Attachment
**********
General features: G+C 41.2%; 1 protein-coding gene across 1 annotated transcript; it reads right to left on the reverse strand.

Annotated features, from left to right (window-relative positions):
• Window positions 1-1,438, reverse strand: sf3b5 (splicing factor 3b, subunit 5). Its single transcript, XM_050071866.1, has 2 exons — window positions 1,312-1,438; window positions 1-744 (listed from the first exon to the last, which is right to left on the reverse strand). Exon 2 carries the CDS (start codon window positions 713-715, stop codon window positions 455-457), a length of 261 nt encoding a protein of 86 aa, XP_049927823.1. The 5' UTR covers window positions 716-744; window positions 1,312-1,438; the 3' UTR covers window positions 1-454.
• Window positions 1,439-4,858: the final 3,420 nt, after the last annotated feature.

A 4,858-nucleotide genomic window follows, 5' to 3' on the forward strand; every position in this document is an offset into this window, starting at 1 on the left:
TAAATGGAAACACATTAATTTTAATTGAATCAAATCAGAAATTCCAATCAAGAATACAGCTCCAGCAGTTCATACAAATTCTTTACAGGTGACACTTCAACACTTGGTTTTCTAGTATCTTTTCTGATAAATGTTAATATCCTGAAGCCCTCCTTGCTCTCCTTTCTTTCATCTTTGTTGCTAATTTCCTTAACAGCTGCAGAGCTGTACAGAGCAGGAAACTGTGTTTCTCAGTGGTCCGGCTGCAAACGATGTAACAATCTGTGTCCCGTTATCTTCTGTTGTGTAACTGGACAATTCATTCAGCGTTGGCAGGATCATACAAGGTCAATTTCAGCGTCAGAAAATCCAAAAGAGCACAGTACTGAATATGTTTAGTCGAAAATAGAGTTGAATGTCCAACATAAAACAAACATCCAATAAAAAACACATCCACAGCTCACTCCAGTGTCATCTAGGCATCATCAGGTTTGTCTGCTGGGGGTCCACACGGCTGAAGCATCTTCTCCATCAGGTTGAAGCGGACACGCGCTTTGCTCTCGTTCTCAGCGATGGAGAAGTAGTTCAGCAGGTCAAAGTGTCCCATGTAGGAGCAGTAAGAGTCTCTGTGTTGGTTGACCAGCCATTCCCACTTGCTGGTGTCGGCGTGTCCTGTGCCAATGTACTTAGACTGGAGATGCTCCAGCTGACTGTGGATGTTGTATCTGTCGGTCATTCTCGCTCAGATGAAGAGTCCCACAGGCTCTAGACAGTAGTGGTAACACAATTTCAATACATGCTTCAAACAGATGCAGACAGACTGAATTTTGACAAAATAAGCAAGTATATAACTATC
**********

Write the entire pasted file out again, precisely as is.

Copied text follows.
General features: G+C 41.2%; 1 protein-coding gene across 1 annotated transcript; it reads right to left on the reverse strand.

Annotated features, from left to right (window-relative positions):
• Window positions 1-1,438, reverse strand: sf3b5 (splicing factor 3b, subunit 5). Its single transcript, XM_050071866.1, has 2 exons — window positions 1,312-1,438; window positions 1-744 (listed from the first exon to the last, which is right to left on the reverse strand). Exon 2 carries the CDS (start codon window positions 713-715, stop codon window positions 455-457), a length of 261 nt encoding a protein of 86 aa, XP_049927823.1. The 5' UTR covers window positions 716-744; window positions 1,312-1,438; the 3' UTR covers window positions 1-454.
• Window positions 1,439-4,858: the final 3,420 nt, after the last annotated feature.

A 4,858-nucleotide genomic window follows, 5' to 3' on the forward strand; every position in this document is an offset into this window, starting at 1 on the left:
TAAATGGAAACACATTAATTTTAATTGAATCAAATCAGAAATTCCAATCAAGAATACAGCTCCAGCAGTTCATACAAATTCTTTACAGGTGACACTTCAACACTTGGTTTTCTAGTATCTTTTCTGATAAATGTTAATATCCTGAAGCCCTCCTTGCTCTCCTTTCTTTCATCTTTGTTGCTAATTTCCTTAACAGCTGCAGAGCTGTACAGAGCAGGAAACTGTGTTTCTCAGTGGTCCGGCTGCAAACGATGTAACAATCTGTGTCCCGTTATCTTCTGTTGTGTAACTGGACAATTCATTCAGCGTTGGCAGGATCATACAAGGTCAATTTCAGCGTCAGAAAATCCAAAAGAGCACAGTACTGAATATGTTTAGTCGAAAATAGAGTTGAATGTCCAACATAAAACAAACATCCAATAAAAAACACATCCACAGCTCACTCCAGTGTCATCTAGGCATCATCAGGTTTGTCTGCTGGGGGTCCACACGGCTGAAGCATCTTCTCCATCAGGTTGAAGCGGACACGCGCTTTGCTCTCGTTCTCAGCGATGGAGAAGTAGTTCAGCAGGTCAAAGTGTCCCATGTAGGAGCAGTAAGAGTCTCTGTGTTGGTTGACCAGCCATTCCCACTTGCTGGTGTCGGCGTGTCCTGTGCCAATGTACTTAGACTGGAGATGCTCCAGCTGACTGTGGATGTTGTATCTGTCGGTCATTCTCGCTCAGATGAAGAGTCCCACAGGCTCTAGACAGTAGTGGTAACACAATTTCAATACATGCTTCAAACAGATGCAGACAGACTGAATTTTGACAAAATAAGCAAGTATATAACTATC